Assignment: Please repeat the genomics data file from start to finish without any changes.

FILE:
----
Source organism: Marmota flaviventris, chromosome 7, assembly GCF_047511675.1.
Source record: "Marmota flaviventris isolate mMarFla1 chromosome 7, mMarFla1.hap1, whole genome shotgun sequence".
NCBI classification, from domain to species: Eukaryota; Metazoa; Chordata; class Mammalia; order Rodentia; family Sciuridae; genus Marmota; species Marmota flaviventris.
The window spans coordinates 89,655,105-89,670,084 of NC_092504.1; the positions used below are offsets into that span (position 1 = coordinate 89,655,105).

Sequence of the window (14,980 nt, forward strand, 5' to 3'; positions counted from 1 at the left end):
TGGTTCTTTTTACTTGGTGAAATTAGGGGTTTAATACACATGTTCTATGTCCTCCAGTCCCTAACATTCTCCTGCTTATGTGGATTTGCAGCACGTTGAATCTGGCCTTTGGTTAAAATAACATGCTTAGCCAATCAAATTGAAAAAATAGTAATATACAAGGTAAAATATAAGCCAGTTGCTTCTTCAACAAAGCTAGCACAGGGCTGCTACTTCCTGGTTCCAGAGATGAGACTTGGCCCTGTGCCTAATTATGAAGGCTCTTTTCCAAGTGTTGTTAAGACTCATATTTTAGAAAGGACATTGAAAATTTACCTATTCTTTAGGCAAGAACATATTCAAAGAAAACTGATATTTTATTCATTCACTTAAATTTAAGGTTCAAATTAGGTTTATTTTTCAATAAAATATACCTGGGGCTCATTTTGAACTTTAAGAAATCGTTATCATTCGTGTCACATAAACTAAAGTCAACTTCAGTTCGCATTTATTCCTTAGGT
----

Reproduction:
Source organism: Marmota flaviventris, chromosome 7, assembly GCF_047511675.1.
Source record: "Marmota flaviventris isolate mMarFla1 chromosome 7, mMarFla1.hap1, whole genome shotgun sequence".
NCBI classification, from domain to species: Eukaryota; Metazoa; Chordata; class Mammalia; order Rodentia; family Sciuridae; genus Marmota; species Marmota flaviventris.
The window spans coordinates 89,655,105-89,670,084 of NC_092504.1; the positions used below are offsets into that span (position 1 = coordinate 89,655,105).

Sequence of the window (14,980 nt, forward strand, 5' to 3'; positions counted from 1 at the left end):
TGGTTCTTTTTACTTGGTGAAATTAGGGGTTTAATACACATGTTCTATGTCCTCCAGTCCCTAACATTCTCCTGCTTATGTGGATTTGCAGCACGTTGAATCTGGCCTTTGGTTAAAATAACATGCTTAGCCAATCAAATTGAAAAAATAGTAATATACAAGGTAAAATATAAGCCAGTTGCTTCTTCAACAAAGCTAGCACAGGGCTGCTACTTCCTGGTTCCAGAGATGAGACTTGGCCCTGTGCCTAATTATGAAGGCTCTTTTCCAAGTGTTGTTAAGACTCATATTTTAGAAAGGACATTGAAAATTTACCTATTCTTTAGGCAAGAACATATTCAAAGAAAACTGATATTTTATTCATTCACTTAAATTTAAGGTTCAAATTAGGTTTATTTTTCAATAAAATATACCTGGGGCTCATTTTGAACTTTAAGAAATCGTTATCATTCGTGTCACATAAACTAAAGTCAACTTCAGTTCGCATTTATTCCTTAGGT